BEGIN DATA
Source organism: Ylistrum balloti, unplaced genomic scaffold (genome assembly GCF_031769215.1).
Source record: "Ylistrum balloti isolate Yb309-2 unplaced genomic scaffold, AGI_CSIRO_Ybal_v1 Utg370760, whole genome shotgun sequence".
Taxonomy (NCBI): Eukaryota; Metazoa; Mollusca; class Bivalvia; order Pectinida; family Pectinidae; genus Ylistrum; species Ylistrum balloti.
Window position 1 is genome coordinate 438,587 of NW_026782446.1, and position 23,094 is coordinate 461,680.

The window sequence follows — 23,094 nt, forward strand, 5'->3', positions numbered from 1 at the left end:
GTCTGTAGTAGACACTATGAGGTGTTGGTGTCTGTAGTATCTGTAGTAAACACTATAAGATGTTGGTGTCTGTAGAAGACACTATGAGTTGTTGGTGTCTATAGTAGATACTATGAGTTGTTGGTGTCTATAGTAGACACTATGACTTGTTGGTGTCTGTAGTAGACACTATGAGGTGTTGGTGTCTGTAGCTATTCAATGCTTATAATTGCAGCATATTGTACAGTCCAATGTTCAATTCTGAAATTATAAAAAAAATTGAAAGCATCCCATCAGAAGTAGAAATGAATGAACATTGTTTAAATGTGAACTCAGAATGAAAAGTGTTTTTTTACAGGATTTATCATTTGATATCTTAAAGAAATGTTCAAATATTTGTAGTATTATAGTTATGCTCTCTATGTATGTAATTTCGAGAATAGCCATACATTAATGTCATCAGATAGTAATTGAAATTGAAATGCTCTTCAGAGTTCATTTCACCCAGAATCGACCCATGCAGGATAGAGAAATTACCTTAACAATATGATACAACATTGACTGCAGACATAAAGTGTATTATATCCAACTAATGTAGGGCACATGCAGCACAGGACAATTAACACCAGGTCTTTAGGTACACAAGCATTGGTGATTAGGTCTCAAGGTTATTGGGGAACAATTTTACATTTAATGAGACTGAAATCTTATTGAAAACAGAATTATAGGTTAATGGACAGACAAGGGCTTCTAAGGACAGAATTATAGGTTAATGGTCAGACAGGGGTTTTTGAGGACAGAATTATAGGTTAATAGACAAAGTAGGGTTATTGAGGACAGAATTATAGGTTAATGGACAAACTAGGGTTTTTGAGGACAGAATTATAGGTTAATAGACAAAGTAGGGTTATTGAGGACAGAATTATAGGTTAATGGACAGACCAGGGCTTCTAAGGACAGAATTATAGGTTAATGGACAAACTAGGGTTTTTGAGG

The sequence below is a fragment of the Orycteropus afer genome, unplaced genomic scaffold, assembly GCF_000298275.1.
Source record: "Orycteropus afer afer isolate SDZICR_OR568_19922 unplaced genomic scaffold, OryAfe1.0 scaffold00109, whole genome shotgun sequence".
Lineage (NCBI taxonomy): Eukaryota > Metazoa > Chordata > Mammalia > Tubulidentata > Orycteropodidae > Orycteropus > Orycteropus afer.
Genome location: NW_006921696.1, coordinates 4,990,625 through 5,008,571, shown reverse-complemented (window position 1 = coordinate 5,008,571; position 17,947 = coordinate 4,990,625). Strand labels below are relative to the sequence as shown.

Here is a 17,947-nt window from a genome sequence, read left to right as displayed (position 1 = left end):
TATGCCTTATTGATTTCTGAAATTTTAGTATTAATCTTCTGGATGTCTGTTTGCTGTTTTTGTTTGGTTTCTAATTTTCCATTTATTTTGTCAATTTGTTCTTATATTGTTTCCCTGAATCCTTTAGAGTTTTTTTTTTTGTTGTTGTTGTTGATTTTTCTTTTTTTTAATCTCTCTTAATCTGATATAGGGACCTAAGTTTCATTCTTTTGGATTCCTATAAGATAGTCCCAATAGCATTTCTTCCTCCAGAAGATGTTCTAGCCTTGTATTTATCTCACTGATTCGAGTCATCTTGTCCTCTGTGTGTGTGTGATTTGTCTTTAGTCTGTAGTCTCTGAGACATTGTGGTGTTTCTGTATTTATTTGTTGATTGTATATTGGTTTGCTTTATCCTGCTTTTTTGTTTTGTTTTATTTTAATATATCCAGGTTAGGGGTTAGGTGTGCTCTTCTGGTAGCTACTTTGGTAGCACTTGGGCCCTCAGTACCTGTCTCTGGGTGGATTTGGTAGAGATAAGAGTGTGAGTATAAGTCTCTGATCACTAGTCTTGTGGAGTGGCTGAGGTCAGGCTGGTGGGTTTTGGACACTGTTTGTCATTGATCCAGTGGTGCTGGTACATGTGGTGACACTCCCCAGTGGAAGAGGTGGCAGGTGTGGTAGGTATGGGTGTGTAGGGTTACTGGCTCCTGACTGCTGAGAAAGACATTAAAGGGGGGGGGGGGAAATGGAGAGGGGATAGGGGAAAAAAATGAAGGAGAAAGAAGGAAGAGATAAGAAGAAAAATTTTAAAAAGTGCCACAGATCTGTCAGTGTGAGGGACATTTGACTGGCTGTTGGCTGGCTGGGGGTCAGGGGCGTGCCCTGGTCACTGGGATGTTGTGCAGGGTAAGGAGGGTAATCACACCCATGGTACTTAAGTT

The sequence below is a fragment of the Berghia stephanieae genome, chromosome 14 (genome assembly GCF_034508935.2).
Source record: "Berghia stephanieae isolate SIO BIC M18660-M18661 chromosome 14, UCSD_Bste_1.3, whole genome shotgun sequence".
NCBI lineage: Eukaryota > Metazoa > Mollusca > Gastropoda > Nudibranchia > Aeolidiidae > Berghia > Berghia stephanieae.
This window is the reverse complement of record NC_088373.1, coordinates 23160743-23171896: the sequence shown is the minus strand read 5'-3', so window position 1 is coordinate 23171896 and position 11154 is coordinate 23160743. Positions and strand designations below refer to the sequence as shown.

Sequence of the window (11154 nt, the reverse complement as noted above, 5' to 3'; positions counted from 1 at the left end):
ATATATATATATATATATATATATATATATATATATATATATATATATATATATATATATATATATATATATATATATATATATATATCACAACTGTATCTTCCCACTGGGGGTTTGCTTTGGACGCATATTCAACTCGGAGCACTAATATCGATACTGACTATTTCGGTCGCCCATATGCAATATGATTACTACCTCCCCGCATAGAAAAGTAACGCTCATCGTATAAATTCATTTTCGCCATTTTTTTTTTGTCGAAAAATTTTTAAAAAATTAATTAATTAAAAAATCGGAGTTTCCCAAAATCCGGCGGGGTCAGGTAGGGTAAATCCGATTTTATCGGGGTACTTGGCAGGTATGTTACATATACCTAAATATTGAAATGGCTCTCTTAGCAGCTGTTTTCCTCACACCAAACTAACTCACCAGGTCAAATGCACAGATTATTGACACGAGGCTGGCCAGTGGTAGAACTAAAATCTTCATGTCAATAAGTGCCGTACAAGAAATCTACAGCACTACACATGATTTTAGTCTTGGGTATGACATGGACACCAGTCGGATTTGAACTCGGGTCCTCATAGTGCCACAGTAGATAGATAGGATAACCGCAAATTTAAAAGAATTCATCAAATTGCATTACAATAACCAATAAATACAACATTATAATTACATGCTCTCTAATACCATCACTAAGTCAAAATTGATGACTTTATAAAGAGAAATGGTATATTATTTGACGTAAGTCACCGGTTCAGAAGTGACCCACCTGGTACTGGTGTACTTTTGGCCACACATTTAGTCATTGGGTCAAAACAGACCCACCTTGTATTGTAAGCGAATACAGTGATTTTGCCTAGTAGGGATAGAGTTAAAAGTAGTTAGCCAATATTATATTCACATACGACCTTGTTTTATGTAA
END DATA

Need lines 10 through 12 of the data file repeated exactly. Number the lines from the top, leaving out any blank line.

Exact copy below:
Genome location: NW_006921696.1, coordinates 4,990,625 through 5,008,571, shown reverse-complemented (window position 1 = coordinate 5,008,571; position 17,947 = coordinate 4,990,625). Strand labels below are relative to the sequence as shown.

Here is a 17,947-nt window from a genome sequence, read left to right as displayed (position 1 = left end):
TATGCCTTATTGATTTCTGAAATTTTAGTATTAATCTTCTGGATGTCTGTTTGCTGTTTTTGTTTGGTTTCTAATTTTCCATTTATTTTGTCAATTTGTTCTTATATTGTTTCCCTGAATCCTTTAGAGTTTTTTTTTTTGTTGTTGTTGTTGATTTTTCTTTTTTTTAATCTCTCTTAATCTGATATAGGGACCTAAGTTTCATTCTTTTGGATTCCTATAAGATAGTCCCAATAGCATTTCTTCCTCCAGAAGATGTTCTAGCCTTGTATTTATCTCACTGATTCGAGTCATCTTGTCCTCTGTGTGTGTGTGATTTGTCTTTAGTCTGTAGTCTCTGAGACATTGTGGTGTTTCTGTATTTATTTGTTGATTGTATATTGGTTTGCTTTATCCTGCTTTTTTGTTTTGTTTTATTTTAATATATCCAGGTTAGGGGTTAGGTGTGCTCTTCTGGTAGCTACTTTGGTAGCACTTGGGCCCTCAGTACCTGTCTCTGGGTGGATTTGGTAGAGATAAGAGTGTGAGTATAAGTCTCTGATCACTAGTCTTGTGGAGTGGCTGAGGTCAGGCTGGTGGGTTTTGGACACTGTTTGTCATTGATCCAGTGGTGCTGGTACATGTGGTGACACTCCCCAGTGGAAGAGGTGGCAGGTGTGGTAGGTATGGGTGTGTAGGGTTACTGGCTCCTGACTGCTGAGAAAGACATTAAAGGGGGGGGGGGGAAATGGAGAGGGGATAGGGGAAAAAAATGAAGGAGAAAGAAGGAAGAGATAAGAAGAAAAATTTTAAAAAGTGCCACAGATCTGTCAGTGTGAGGGACATTTGACTGGCTGTTGGCTGGCTGGGGGTCAGGGGCGTGCCCTGGTCACTGGGATGTTGTGCAGGGTAAGGAGGGTAATCACACCCATGGTACTTAAGTT